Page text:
Effective Security Training – Professor Solove offers 7 tips for making security training for employees more effective and memorable.
What Should Privacy Awareness Training Include – Privacy awareness training educates an organization’s workforce about the way that the organization protects privacy and the workforce’s role in this endeavor. In this post, Professor Solove explains the key components that privacy awareness training should include.
Data Security Training Program – The Data Security Training Program is designed to provide basic data security awareness training to the workforce of global organizations. The course synthesizes data security best practices and explains them simply. This course covers the essential topics for protecting the security of confidential data and addresses the latest security threats. The program focuses on key concepts of data security common to all organizations as well as provides guidance on how to avoid costly data security breaches.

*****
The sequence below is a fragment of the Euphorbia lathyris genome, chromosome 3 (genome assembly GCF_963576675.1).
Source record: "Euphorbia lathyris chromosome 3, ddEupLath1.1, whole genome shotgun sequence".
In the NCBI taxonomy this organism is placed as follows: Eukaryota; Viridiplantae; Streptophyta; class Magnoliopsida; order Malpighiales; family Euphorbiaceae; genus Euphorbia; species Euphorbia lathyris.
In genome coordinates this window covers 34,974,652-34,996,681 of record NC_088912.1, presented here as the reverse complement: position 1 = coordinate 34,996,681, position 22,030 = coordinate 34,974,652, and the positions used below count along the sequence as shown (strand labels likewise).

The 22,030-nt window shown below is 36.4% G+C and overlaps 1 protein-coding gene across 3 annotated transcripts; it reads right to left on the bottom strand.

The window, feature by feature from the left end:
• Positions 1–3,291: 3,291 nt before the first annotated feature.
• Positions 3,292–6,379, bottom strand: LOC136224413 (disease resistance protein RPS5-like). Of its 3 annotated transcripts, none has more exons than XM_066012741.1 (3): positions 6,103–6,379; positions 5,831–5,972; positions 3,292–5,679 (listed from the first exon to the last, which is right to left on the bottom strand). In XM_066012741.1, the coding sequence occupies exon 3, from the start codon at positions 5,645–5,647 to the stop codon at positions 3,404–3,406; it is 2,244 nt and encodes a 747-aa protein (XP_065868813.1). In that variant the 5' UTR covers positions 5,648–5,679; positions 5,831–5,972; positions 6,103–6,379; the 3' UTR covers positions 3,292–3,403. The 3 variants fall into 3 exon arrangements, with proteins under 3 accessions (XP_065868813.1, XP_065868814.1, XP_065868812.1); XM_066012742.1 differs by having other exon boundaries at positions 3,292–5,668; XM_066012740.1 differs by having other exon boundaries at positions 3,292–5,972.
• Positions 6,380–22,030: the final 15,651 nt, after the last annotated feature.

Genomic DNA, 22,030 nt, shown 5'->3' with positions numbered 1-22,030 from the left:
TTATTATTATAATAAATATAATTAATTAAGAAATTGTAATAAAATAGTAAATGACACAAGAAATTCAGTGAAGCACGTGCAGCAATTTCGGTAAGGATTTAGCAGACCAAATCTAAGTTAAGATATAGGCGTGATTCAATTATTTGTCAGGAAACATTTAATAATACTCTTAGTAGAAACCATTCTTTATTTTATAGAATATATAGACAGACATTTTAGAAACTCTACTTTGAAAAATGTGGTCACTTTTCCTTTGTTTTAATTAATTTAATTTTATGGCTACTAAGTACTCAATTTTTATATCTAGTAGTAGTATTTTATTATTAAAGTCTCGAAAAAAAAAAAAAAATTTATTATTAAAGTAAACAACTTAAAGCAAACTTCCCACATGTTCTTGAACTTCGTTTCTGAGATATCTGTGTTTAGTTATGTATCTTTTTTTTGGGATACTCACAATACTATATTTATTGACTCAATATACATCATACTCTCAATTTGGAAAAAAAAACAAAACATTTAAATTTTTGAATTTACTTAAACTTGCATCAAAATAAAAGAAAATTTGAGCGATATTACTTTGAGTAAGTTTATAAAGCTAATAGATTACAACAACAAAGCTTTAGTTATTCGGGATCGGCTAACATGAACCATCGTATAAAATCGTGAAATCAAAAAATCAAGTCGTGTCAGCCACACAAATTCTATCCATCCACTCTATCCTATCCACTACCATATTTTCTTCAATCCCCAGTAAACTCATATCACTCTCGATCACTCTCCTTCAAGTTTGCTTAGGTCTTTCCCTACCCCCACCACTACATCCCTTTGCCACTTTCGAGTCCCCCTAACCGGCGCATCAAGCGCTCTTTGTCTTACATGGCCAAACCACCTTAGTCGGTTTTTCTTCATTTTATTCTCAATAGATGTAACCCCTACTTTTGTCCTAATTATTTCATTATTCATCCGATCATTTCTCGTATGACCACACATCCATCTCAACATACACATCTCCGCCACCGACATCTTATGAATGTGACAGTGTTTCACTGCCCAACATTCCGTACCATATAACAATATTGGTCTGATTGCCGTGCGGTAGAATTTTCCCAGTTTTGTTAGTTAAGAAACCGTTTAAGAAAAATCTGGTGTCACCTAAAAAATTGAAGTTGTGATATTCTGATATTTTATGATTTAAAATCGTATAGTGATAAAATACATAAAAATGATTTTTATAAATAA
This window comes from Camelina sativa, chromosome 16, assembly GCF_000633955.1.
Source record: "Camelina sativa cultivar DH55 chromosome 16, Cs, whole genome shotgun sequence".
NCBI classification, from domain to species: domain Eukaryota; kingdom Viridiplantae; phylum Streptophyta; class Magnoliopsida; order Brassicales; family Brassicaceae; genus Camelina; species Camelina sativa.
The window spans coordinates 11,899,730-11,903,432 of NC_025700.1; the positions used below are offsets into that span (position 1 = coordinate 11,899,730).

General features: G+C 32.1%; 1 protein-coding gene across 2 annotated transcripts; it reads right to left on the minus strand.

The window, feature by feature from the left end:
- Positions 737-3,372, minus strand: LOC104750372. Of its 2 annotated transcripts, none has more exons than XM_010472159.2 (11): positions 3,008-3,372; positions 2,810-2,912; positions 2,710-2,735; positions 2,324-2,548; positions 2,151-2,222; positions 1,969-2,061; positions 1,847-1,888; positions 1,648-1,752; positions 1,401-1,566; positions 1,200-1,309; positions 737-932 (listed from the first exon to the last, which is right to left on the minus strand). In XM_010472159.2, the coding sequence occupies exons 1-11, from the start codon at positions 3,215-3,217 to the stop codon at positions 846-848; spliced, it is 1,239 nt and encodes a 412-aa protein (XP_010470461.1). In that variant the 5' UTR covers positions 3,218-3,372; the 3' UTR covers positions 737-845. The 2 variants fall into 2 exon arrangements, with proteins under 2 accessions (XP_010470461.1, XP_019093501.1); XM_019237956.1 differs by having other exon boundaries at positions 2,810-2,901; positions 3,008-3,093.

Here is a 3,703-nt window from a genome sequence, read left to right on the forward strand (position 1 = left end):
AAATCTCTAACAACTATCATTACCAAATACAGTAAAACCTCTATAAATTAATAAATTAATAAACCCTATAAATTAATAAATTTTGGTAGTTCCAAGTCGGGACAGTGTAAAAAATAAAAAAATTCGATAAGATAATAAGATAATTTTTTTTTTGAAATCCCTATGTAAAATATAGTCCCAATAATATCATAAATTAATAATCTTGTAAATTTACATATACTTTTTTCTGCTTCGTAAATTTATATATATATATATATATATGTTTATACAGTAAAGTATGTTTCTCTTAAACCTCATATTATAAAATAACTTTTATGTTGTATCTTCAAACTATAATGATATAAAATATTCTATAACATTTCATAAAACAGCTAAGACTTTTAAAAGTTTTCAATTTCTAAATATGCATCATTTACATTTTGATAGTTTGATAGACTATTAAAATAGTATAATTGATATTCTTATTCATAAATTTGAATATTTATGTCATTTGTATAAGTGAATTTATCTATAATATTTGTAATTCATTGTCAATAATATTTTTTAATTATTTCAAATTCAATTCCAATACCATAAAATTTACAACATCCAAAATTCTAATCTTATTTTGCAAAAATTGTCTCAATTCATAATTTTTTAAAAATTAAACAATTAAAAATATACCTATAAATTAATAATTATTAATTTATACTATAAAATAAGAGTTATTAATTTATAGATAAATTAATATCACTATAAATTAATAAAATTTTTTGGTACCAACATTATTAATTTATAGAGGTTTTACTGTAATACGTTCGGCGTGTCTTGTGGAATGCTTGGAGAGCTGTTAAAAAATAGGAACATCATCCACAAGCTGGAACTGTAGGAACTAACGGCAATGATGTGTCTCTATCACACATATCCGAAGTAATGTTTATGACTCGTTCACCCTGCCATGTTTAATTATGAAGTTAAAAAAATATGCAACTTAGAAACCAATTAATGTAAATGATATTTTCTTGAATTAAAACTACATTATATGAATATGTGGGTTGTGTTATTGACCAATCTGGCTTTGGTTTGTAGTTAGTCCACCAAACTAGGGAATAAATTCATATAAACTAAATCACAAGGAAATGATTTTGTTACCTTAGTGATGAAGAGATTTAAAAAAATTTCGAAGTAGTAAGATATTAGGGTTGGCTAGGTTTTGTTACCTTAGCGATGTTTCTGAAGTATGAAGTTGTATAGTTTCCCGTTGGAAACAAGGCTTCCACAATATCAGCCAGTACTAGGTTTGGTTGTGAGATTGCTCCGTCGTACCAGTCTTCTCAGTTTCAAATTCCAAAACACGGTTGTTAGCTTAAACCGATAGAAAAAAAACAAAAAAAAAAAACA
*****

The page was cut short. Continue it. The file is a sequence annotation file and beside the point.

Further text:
5 Key Points for Data Security – This is a 7-minute highly-engaging data security training program that can help reinforce the most important points for information security for employees at your organization.
Avoiding Phishers, Hackers and Social Engineers – This information security training course (~15 minutes) teaches phishing protection and how to avoid being victimized by hacker tricks and social engineering. The course covers the various techniques of social engineering (such as phishing, baiting, and pretexting), common phishing techniques, the types of threats contained in email, and the dangers from visiting websites or downloading software. The course teaches how to recognize the tricks that fraudsters use and how to avoid being victimized.